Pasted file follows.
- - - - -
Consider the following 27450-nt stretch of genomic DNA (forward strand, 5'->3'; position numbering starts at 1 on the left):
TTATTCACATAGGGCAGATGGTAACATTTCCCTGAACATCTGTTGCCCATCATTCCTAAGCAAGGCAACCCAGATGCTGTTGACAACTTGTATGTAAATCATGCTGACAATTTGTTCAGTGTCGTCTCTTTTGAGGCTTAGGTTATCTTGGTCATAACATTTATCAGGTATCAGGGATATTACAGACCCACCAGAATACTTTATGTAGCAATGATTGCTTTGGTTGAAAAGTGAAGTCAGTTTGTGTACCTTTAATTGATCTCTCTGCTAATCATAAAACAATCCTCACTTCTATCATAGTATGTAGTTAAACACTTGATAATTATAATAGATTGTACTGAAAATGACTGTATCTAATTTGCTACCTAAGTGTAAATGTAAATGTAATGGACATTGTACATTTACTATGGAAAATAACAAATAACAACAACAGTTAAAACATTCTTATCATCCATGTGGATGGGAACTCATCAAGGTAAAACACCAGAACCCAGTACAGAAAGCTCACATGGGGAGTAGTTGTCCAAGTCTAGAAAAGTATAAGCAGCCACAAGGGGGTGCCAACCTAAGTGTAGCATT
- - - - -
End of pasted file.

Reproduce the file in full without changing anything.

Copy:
Consider the following 27450-nt stretch of genomic DNA (forward strand, 5'->3'; position numbering starts at 1 on the left):
TTATTCACATAGGGCAGATGGTAACATTTCCCTGAACATCTGTTGCCCATCATTCCTAAGCAAGGCAACCCAGATGCTGTTGACAACTTGTATGTAAATCATGCTGACAATTTGTTCAGTGTCGTCTCTTTTGAGGCTTAGGTTATCTTGGTCATAACATTTATCAGGTATCAGGGATATTACAGACCCACCAGAATACTTTATGTAGCAATGATTGCTTTGGTTGAAAAGTGAAGTCAGTTTGTGTACCTTTAATTGATCTCTCTGCTAATCATAAAACAATCCTCACTTCTATCATAGTATGTAGTTAAACACTTGATAATTATAATAGATTGTACTGAAAATGACTGTATCTAATTTGCTACCTAAGTGTAAATGTAAATGTAATGGACATTGTACATTTACTATGGAAAATAACAAATAACAACAACAGTTAAAACATTCTTATCATCCATGTGGATGGGAACTCATCAAGGTAAAACACCAGAACCCAGTACAGAAAGCTCACATGGGGAGTAGTTGTCCAAGTCTAGAAAAGTATAAGCAGCCACAAGGGGGTGCCAACCTAAGTGTAGCATT